Arbitrary arrests, torture and other human rights violations are growing in the Arab Spring Middle East as despots more often than not ignore promises to end the worst abuses while new governments resort to their predecessors’ methods to restore order, human rights experts say.
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The latest indication of ballooning violations came in a report released by Amnesty International on Tuesday, which asserted that at least 88 people died in custody in Syria in the four-and-a-half months to August 15. Even as President Bashar Assad ended the emergency law in April that had effectively made such abuses legal, the number of deaths was “many times higher than the yearly average,” the London-based organization said.
“The method of torture and ways in which people are being arrested and detained fits into a broader pattern that goes way back, but the scale has grown,” Philip Luther, Amnesty’s deputy director of the Middle East and North Africa, told The Media Line. “There may well be more … We have been receiving new reports.”
Across the Middle East people have poured into the streets to demand reforms or bring down governments that count among the world’s human rights violators. But even as three of the region’s leaders have fallen and those still in power face closer scrutiny than ever, the Arab Spring has done little to end arbitrary arrests, torture and abuse, and censorship.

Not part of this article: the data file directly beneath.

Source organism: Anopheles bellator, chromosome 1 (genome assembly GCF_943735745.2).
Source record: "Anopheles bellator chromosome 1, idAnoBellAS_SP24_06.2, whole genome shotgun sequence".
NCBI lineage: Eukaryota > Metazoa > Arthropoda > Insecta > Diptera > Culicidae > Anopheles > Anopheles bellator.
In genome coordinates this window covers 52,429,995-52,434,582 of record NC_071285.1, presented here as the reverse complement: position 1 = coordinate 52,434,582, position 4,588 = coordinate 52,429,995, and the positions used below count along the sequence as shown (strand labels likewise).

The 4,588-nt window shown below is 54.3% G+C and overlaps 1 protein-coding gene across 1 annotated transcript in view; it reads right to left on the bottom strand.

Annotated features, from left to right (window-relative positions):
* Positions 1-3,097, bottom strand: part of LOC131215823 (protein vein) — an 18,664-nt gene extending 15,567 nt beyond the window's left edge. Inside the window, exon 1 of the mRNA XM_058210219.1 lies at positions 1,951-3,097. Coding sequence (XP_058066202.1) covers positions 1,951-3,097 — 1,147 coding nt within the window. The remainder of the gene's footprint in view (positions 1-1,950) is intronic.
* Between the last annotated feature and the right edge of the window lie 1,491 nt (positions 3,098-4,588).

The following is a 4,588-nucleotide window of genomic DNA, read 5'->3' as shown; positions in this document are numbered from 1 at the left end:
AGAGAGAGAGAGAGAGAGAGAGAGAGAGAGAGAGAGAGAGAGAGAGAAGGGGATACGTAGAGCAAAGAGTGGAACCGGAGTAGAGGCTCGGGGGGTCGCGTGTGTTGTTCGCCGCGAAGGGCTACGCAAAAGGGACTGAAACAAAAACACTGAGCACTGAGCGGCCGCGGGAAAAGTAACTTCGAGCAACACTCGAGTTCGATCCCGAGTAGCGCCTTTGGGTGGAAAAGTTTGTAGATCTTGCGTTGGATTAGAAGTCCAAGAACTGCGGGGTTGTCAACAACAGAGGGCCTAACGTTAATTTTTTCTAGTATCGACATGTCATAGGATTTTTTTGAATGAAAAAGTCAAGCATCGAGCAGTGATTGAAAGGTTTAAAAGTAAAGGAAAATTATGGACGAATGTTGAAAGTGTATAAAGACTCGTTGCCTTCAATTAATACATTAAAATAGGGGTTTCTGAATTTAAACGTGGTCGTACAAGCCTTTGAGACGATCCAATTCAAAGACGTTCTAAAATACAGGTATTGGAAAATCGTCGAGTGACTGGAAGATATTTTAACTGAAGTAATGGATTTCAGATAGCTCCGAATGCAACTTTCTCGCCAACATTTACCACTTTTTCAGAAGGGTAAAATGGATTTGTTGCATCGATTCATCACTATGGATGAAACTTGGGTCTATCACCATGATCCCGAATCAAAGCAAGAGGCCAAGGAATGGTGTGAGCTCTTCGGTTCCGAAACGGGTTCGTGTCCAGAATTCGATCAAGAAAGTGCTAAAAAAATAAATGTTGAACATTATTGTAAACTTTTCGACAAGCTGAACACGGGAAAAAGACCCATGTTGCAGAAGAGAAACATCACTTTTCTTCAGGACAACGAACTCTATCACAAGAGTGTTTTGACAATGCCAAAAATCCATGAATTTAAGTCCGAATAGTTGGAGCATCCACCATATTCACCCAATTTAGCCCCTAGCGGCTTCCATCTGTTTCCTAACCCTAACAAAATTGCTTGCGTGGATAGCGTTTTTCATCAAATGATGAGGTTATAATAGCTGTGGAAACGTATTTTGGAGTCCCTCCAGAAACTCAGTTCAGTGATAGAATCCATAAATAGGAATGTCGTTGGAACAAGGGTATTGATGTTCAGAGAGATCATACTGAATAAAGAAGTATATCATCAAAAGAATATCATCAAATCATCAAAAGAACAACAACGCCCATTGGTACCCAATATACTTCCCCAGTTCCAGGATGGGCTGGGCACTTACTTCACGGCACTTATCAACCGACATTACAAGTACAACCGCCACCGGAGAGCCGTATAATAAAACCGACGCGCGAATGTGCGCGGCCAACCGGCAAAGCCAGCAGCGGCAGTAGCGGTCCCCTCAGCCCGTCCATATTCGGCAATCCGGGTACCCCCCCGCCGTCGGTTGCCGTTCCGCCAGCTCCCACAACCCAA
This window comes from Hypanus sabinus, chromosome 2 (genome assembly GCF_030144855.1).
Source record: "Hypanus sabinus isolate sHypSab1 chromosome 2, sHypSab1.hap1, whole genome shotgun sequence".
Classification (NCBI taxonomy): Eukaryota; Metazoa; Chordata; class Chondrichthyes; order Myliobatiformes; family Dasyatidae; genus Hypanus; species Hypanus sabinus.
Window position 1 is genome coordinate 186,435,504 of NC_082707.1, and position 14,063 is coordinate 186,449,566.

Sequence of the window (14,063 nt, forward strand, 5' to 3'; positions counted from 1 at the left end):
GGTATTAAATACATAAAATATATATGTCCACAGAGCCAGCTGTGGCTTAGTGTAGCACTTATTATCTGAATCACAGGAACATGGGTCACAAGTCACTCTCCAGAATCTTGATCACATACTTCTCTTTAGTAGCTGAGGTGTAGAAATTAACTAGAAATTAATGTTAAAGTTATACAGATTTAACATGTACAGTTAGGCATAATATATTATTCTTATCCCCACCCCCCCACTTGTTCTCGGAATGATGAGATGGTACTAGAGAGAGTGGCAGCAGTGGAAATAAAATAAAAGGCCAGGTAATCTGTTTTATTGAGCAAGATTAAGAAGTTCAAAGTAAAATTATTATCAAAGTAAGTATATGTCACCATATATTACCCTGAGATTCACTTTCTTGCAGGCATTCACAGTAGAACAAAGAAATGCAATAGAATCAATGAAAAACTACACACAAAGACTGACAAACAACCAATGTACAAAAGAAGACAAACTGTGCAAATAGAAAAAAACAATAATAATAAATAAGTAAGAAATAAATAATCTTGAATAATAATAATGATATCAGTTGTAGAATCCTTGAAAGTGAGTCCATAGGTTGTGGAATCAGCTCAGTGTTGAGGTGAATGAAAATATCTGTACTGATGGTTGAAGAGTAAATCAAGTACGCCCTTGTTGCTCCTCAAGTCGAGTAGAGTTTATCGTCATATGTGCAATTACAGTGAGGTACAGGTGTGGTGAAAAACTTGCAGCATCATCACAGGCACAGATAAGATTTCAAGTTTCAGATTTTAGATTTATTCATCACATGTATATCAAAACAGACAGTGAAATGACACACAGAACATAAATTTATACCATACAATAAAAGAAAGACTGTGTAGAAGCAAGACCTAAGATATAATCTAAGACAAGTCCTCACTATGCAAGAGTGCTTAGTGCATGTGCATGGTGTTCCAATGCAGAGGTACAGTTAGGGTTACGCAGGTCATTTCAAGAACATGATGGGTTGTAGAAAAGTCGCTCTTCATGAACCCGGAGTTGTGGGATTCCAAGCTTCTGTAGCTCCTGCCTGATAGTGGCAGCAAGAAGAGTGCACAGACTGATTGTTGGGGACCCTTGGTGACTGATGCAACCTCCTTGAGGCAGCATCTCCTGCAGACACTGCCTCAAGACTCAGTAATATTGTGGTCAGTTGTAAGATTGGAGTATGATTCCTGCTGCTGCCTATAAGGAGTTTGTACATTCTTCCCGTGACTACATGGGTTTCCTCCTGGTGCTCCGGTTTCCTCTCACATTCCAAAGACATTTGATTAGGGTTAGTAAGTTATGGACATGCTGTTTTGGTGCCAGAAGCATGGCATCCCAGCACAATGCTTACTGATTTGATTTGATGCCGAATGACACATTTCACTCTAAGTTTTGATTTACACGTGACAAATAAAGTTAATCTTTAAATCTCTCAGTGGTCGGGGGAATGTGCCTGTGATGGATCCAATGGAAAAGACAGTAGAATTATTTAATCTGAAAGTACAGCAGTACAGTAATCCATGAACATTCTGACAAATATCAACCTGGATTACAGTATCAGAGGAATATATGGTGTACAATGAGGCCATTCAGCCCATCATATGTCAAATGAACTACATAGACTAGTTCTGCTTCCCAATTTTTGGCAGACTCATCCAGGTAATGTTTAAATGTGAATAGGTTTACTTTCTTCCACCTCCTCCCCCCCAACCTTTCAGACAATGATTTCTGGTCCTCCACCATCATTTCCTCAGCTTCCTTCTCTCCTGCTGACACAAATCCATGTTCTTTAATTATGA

Assad, who in his 11 years of rule has been cited as a serial human rights violator, has promised to end some of his regimes most onerous laws and practices as he struggles to put down a rebellion now marking its sixth month. But Amnesty and other human rights groups said there was little evidence anything has changed.
Amnesty couldn’t conduct field research (it said the last time the government permitted it to visit the country was 14 months ago). But based on videos and photographic evidence examined by experts, it maintained that at least 52 of the 88 showed evidence they experienced torture. Some of the dead, including minors as young as 13, were also mutilated “in particularly grotesque ways” apparently to scare the families to whom the corpses were returned.
All told, more than 2,200 people have been killed since the Syrian government's crackdown on protesters began in March, the Office of the High Commissioner for Human Rights (OHCHR) said last week. And the pace of killings may be rising, with 350 deaths reported since the beginning of the Islamic holy month of Ramadan August 2.
Meanwhile in Bahrain, the OHCHR said the situation remains "tense and unpredictable" months after the island emirate put an end to anti-government protests and King Hamad bin Isa Al-Khalifa has promised national dialogue. Opposition activities are still being repressed and hundreds of cases involving civilian demonstrators are being conducted in what amount to military courts, the OHCHR said.